I am reminded each week why this is called a “challenge.” It truly is challenging. Perhaps part of it is myself pushing the limits with what I know and what I have yet to explore. But, I knew that going back to Manhattan, Illinois this past weekend would help spark some creativity that might have been lying dormant.
So what does the prompt “frame up” supposed to mean? Well, I guess that was up to me to decide. Brooke Murphy described some really great ways to incorporate this theme in her blog post. When you think of a literal frame, you think of that which encloses an area in which the viewer is supposed to look. Trying to find framing opportunities in everyday life was somewhat difficult. It makes you look at the world differently.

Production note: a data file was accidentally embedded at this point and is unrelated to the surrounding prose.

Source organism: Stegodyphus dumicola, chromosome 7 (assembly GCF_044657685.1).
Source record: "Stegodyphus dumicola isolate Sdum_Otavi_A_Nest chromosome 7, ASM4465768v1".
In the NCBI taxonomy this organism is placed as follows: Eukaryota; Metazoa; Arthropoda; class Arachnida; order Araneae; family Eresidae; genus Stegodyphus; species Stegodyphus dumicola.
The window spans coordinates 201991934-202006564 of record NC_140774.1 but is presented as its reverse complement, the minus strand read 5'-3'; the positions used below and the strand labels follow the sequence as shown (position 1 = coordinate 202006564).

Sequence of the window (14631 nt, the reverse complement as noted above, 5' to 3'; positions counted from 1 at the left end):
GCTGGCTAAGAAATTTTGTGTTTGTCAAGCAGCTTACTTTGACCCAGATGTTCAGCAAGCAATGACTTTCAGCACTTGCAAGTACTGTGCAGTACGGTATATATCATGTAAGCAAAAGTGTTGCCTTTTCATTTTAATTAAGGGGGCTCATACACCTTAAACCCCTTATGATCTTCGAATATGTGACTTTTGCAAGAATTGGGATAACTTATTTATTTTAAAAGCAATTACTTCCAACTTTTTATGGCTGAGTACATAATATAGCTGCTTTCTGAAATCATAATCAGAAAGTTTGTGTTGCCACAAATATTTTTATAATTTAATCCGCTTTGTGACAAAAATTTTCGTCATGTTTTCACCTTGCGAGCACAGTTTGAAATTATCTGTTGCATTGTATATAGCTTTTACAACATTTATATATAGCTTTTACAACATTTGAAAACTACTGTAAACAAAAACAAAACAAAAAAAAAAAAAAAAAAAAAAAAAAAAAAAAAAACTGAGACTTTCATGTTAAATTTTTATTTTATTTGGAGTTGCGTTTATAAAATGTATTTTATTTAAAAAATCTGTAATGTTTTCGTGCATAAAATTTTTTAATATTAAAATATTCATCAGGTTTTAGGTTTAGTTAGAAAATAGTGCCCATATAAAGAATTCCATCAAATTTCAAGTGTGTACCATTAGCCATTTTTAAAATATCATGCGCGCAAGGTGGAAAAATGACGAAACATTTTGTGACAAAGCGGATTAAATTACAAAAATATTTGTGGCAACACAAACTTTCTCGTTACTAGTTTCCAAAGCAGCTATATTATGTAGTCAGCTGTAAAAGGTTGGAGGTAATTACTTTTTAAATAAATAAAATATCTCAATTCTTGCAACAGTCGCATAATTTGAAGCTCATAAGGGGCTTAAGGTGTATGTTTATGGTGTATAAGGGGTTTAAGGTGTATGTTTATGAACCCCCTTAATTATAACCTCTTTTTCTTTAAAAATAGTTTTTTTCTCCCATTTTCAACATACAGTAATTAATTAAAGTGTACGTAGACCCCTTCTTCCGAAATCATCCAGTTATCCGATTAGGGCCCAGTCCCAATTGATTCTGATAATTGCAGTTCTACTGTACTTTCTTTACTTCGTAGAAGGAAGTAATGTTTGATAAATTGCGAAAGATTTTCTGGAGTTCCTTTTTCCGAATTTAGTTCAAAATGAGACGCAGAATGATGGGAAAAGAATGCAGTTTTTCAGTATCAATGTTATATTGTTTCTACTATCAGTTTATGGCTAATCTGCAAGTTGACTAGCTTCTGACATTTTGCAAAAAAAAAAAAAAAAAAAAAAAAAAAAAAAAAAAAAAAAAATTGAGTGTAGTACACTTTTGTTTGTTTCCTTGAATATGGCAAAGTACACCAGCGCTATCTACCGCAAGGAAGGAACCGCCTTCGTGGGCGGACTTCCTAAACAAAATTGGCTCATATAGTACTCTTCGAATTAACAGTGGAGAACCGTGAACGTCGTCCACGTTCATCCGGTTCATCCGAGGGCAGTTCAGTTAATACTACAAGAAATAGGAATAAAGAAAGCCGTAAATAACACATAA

When I was learning how to paint in college, one of the most difficult parts was learning to look at the colors in the object I was painting. Not the innate color of the object, but the cools and warms that would surround it. I remember drawing a cookie and being baffled when my professor told me to add more color to it. However, once I did, it looked fantastic!
All of this to say, looking at the world differently is something I love to do and challenge myself to do each day. Around my house in Manhattan, there are a few abandoned farmhouses that I grew up exploring. I decided to take a stroll through there to capture the framing I saw. This particular farmhouse was one that I saw go up in flames one night – one of the first times I had to call and report a fire (and the only time, thank God). Even though this barn was located right behind the house, it never got scathed.
Framing up how this barn is still standing and it still giving support and structure to an abandoned property, just hits me in the feels. I’ve always been a sucker for abandoned places. One day I aspire to create a coffee table book of all the abandoned farmhouses I come across. But, for now, this is what you get.